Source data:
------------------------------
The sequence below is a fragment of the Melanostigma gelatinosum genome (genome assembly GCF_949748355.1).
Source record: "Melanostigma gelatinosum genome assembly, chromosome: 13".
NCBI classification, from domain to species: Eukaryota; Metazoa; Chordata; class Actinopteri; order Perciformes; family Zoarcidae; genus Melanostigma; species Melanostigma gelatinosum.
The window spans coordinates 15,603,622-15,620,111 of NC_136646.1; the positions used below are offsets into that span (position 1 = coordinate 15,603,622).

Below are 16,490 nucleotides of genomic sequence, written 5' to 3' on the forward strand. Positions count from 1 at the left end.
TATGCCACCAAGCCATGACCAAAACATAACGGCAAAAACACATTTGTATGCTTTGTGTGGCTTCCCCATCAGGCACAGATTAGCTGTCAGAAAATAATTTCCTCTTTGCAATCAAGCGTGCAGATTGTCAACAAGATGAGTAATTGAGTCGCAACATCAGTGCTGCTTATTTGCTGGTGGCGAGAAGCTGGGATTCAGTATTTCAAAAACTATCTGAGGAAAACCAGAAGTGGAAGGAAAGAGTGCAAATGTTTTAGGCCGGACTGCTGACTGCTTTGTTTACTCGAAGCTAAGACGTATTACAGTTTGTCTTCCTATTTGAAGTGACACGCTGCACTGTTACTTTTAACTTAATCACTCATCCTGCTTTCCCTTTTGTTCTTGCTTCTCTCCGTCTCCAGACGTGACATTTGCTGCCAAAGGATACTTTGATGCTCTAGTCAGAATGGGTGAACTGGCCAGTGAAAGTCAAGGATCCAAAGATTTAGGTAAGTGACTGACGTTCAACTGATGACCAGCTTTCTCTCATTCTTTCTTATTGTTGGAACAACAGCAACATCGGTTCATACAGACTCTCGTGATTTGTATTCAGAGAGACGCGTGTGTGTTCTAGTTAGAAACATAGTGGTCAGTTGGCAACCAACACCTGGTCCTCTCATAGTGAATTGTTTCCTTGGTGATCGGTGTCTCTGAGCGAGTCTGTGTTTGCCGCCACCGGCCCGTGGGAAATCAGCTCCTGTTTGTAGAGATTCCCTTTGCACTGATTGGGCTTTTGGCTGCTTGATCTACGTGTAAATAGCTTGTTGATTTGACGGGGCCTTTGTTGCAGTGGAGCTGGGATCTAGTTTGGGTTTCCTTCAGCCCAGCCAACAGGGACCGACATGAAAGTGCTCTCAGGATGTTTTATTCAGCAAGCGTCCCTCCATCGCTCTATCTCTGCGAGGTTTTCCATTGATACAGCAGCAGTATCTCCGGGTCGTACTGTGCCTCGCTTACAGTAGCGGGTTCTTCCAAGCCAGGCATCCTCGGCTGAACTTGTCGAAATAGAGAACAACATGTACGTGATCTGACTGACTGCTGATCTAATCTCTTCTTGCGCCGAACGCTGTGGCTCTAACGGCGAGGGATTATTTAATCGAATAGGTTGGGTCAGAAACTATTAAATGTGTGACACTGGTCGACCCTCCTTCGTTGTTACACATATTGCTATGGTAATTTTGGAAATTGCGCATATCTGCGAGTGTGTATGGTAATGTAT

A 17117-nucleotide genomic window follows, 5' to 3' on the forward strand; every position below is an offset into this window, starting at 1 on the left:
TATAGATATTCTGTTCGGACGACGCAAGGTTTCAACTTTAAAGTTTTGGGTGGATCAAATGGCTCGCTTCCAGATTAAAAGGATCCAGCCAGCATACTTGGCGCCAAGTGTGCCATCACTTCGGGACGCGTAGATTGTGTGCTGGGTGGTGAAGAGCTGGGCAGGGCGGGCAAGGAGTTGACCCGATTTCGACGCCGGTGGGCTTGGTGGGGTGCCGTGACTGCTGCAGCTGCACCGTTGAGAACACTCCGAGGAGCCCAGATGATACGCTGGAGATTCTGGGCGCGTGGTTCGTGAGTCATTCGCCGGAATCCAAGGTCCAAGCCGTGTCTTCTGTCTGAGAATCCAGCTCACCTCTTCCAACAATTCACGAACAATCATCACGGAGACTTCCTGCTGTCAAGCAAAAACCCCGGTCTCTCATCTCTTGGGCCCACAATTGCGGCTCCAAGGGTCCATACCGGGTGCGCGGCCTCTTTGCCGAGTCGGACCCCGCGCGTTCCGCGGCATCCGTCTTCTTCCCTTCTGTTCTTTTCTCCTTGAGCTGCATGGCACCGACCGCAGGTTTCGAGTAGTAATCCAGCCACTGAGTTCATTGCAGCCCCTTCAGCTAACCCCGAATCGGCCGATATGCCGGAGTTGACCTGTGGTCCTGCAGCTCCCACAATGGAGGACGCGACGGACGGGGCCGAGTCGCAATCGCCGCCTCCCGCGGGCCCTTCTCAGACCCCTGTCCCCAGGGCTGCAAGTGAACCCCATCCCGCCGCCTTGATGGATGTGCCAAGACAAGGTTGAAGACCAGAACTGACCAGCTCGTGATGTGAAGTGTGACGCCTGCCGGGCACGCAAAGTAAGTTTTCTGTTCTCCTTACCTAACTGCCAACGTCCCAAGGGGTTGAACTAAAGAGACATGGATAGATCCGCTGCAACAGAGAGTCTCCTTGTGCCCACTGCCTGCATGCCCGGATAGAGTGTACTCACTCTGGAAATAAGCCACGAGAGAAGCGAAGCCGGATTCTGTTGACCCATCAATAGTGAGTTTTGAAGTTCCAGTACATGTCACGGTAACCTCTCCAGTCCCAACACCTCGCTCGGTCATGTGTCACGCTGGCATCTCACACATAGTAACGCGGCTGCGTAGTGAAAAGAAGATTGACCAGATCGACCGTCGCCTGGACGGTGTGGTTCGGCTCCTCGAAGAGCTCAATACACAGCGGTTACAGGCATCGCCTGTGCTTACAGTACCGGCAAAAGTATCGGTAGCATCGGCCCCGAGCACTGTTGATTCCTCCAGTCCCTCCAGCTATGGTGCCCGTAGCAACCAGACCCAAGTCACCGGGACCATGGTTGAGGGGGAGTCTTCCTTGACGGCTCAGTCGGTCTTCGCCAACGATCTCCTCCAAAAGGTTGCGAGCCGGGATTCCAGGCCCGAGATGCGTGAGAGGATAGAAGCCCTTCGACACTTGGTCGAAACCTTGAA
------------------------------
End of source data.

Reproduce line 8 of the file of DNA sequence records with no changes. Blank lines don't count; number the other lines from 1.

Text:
TATAGATATTCTGTTCGGACGACGCAAGGTTTCAACTTTAAAGTTTTGGGTGGATCAAATGGCTCGCTTCCAGATTAAAAGGATCCAGCCAGCATACTTGGCGCCAAGTGTGCCATCACTTCGGGACGCGTAGATTGTGTGCTGGGTGGTGAAGAGCTGGGCAGGGCGGGCAAGGAGTTGACCCGATTTCGACGCCGGTGGGCTTGGTGGGGTGCCGTGACTGCTGCAGCTGCACCGTTGAGAACACTCCGAGGAGCCCAGATGATACGCTGGAGATTCTGGGCGCGTGGTTCGTGAGTCATTCGCCGGAATCCAAGGTCCAAGCCGTGTCTTCTGTCTGAGAATCCAGCTCACCTCTTCCAACAATTCACGAACAATCATCACGGAGACTTCCTGCTGTCAAGCAAAAACCCCGGTCTCTCATCTCTTGGGCCCACAATTGCGGCTCCAAGGGTCCATACCGGGTGCGCGGCCTCTTTGCCGAGTCGGACCCCGCGCGTTCCGCGGCATCCGTCTTCTTCCCTTCTGTTCTTTTCTCCTTGAGCTGCATGGCACCGACCGCAGGTTTCGAGTAGTAATCCAGCCACTGAGTTCATTGCAGCCCCTTCAGCTAACCCCGAATCGGCCGATATGCCGGAGTTGACCTGTGGTCCTGCAGCTCCCACAATGGAGGACGCGACGGACGGGGCCGAGTCGCAATCGCCGCCTCCCGCGGGCCCTTCTCAGACCCCTGTCCCCAGGGCTGCAAGTGAACCCCATCCCGCCGCCTTGATGGATGTGCCAAGACAAGGTTGAAGACCAGAACTGACCAGCTCGTGATGTGAAGTGTGACGCCTGCCGGGCACGCAAAGTAAGTTTTCTGTTCTCCTTACCTAACTGCCAACGTCCCAAGGGGTTGAACTAAAGAGACATGGATAGATCCGCTGCAACAGAGAGTCTCCTTGTGCCCACTGCCTGCATGCCCGGATAGAGTGTACTCACTCTGGAAATAAGCCACGAGAGAAGCGAAGCCGGATTCTGTTGACCCATCAATAGTGAGTTTTGAAGTTCCAGTACATGTCACGGTAACCTCTCCAGTCCCAACACCTCGCTCGGTCATGTGTCACGCTGGCATCTCACACATAGTAACGCGGCTGCGTAGTGAAAAGAAGATTGACCAGATCGACCGTCGCCTGGACGGTGTGGTTCGGCTCCTCGAAGAGCTCAATACACAGCGGTTACAGGCATCGCCTGTGCTTACAGTACCGGCAAAAGTATCGGTAGCATCGGCCCCGAGCACTGTTGATTCCTCCAGTCCCTCCAGCTATGGTGCCCGTAGCAACCAGACCCAAGTCACCGGGACCATGGTTGAGGGGGAGTCTTCCTTGACGGCTCAGTCGGTCTTCGCCAACGATCTCCTCCAAAAGGTTGCGAGCCGGGATTCCAGGCCCGAGATGCGTGAGAGGATAGAAGCCCTTCGACACTTGGTCGAAACCTTGAA